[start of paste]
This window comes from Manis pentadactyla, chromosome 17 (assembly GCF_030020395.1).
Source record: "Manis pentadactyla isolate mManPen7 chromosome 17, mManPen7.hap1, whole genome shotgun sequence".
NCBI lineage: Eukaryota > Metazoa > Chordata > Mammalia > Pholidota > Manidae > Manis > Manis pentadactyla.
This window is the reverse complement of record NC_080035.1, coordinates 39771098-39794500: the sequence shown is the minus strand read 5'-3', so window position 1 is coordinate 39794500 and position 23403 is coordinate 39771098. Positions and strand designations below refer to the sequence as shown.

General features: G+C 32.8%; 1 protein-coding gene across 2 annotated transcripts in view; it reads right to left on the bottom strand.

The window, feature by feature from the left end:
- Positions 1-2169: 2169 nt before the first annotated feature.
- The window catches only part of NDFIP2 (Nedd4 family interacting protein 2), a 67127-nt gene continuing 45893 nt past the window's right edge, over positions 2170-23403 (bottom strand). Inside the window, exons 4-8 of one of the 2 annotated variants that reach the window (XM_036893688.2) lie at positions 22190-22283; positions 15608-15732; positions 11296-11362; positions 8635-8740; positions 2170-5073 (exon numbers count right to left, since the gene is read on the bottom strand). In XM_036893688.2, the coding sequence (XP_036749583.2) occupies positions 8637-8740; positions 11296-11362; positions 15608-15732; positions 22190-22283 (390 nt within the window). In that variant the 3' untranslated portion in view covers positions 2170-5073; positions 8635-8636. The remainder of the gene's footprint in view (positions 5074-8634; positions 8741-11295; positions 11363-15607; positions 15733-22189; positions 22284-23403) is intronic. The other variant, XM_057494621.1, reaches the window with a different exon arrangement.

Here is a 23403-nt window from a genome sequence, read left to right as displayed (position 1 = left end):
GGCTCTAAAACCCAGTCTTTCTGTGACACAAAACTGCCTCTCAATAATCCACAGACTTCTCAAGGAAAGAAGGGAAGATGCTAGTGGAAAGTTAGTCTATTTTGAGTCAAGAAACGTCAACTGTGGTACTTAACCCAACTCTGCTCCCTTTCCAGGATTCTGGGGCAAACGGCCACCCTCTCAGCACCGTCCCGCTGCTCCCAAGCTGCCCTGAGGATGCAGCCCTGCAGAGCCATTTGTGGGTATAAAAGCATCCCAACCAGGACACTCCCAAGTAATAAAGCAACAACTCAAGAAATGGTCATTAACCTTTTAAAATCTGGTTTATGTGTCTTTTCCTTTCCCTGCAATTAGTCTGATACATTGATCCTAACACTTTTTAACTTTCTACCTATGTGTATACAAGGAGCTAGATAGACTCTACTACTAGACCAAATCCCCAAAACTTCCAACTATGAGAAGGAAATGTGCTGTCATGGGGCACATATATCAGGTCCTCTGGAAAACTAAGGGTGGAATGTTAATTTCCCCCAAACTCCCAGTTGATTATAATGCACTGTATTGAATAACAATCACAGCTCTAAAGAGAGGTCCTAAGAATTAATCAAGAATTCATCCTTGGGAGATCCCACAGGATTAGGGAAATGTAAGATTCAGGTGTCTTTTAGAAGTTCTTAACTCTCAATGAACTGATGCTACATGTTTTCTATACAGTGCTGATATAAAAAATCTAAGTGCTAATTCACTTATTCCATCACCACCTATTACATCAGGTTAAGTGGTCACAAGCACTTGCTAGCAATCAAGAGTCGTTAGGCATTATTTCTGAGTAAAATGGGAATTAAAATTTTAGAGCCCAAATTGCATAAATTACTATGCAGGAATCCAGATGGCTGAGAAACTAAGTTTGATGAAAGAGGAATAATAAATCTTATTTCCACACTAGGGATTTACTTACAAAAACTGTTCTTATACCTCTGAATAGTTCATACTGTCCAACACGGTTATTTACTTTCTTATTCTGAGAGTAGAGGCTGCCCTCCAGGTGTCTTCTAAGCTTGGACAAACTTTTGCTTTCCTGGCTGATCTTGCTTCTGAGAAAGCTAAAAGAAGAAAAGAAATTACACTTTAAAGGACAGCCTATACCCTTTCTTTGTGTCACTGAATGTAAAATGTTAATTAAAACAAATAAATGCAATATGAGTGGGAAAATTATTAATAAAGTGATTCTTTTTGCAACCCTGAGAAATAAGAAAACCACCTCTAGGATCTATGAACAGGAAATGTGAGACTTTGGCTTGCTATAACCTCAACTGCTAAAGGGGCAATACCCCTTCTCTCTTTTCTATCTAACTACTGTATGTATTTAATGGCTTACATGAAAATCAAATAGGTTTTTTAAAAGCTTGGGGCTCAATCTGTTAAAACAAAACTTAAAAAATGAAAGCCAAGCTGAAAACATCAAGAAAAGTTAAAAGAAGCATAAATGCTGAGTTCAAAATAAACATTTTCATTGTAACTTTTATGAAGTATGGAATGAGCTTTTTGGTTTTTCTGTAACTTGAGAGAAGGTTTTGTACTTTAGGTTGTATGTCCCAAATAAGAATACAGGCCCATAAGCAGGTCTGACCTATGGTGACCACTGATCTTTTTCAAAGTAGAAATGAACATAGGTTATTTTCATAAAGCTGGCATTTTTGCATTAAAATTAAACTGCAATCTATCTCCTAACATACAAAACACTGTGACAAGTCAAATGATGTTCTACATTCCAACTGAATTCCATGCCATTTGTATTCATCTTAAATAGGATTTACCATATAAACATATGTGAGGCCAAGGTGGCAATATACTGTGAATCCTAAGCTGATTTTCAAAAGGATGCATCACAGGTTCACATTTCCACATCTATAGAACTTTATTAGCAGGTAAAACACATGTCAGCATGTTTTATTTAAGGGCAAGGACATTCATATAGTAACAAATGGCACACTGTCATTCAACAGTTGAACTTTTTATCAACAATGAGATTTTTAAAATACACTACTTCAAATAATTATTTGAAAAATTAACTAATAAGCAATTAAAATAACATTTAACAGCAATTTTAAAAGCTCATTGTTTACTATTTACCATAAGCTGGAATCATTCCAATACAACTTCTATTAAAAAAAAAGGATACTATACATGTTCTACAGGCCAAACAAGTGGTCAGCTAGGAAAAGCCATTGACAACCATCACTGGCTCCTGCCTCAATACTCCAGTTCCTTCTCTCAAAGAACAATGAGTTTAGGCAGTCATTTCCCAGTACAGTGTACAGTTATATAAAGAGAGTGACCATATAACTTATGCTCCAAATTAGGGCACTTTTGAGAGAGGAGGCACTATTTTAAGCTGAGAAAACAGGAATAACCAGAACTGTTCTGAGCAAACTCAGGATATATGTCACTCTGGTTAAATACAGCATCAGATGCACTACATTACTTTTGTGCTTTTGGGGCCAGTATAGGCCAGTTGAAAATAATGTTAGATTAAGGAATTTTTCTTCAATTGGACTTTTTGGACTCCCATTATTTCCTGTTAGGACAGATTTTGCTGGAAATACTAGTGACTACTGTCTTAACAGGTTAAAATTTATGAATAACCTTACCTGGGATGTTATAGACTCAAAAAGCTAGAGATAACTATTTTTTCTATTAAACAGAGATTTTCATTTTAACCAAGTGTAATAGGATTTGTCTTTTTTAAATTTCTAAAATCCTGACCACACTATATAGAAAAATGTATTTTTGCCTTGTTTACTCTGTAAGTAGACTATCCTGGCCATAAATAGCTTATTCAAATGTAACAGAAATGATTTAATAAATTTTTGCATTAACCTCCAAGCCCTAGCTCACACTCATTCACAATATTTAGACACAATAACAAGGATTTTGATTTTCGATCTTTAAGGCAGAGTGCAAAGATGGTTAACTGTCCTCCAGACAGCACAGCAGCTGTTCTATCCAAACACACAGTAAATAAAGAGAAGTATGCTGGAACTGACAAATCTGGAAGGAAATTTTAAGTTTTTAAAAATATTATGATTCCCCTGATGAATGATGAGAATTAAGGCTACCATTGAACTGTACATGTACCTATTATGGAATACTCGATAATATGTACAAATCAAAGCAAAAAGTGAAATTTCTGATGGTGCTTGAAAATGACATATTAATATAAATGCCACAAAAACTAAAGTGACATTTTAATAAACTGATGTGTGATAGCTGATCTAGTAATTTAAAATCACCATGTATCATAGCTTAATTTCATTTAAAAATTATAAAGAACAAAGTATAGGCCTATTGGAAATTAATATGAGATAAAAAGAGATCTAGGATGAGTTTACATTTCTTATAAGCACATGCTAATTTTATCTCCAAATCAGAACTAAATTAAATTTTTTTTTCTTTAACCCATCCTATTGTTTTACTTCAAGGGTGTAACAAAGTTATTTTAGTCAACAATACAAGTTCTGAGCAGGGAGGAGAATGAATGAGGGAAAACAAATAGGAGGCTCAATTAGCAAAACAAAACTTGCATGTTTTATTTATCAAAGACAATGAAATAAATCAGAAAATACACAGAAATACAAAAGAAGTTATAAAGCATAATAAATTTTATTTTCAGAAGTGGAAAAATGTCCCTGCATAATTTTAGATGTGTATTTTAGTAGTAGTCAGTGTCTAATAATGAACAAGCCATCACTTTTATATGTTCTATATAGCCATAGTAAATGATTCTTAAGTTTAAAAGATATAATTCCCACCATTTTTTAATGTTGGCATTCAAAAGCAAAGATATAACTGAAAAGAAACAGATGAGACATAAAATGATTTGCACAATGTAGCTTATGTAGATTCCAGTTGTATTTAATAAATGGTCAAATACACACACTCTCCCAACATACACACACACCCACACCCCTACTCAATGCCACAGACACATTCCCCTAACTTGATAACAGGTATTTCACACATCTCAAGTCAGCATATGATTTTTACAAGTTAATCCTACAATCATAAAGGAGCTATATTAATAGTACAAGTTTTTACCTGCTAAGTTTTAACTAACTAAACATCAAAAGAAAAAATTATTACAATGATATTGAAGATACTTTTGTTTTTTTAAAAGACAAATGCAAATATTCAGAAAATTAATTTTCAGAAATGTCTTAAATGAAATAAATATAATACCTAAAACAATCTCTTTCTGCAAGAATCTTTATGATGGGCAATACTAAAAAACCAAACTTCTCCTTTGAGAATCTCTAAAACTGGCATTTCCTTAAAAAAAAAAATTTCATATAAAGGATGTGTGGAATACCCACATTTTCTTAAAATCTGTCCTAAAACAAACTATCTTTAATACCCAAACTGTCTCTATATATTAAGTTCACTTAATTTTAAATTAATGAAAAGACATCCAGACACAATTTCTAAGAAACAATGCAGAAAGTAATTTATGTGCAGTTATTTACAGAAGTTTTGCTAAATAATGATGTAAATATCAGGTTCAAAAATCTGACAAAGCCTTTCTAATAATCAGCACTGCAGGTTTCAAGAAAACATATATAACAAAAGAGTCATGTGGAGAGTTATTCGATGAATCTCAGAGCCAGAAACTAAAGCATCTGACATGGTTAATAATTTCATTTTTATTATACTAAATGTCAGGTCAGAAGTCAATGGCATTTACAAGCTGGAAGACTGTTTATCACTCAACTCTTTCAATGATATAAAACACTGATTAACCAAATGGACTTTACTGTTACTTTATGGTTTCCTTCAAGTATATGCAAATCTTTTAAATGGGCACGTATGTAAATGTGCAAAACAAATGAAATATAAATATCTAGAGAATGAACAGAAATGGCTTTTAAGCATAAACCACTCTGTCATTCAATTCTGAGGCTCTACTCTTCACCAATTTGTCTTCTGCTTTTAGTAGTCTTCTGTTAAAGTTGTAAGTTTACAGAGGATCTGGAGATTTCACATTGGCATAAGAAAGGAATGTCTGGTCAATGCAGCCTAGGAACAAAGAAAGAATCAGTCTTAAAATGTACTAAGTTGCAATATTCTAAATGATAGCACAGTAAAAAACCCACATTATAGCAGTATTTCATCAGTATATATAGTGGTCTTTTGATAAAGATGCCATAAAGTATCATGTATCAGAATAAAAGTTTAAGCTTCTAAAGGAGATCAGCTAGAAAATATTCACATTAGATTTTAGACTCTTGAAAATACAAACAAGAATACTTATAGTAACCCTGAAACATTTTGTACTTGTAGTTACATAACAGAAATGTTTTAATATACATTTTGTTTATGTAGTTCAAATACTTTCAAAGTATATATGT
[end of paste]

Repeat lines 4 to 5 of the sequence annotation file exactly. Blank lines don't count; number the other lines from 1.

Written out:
This window is the reverse complement of record NC_080035.1, coordinates 39771098-39794500: the sequence shown is the minus strand read 5'-3', so window position 1 is coordinate 39794500 and position 23403 is coordinate 39771098. Positions and strand designations below refer to the sequence as shown.

General features: G+C 32.8%; 1 protein-coding gene across 2 annotated transcripts in view; it reads right to left on the bottom strand.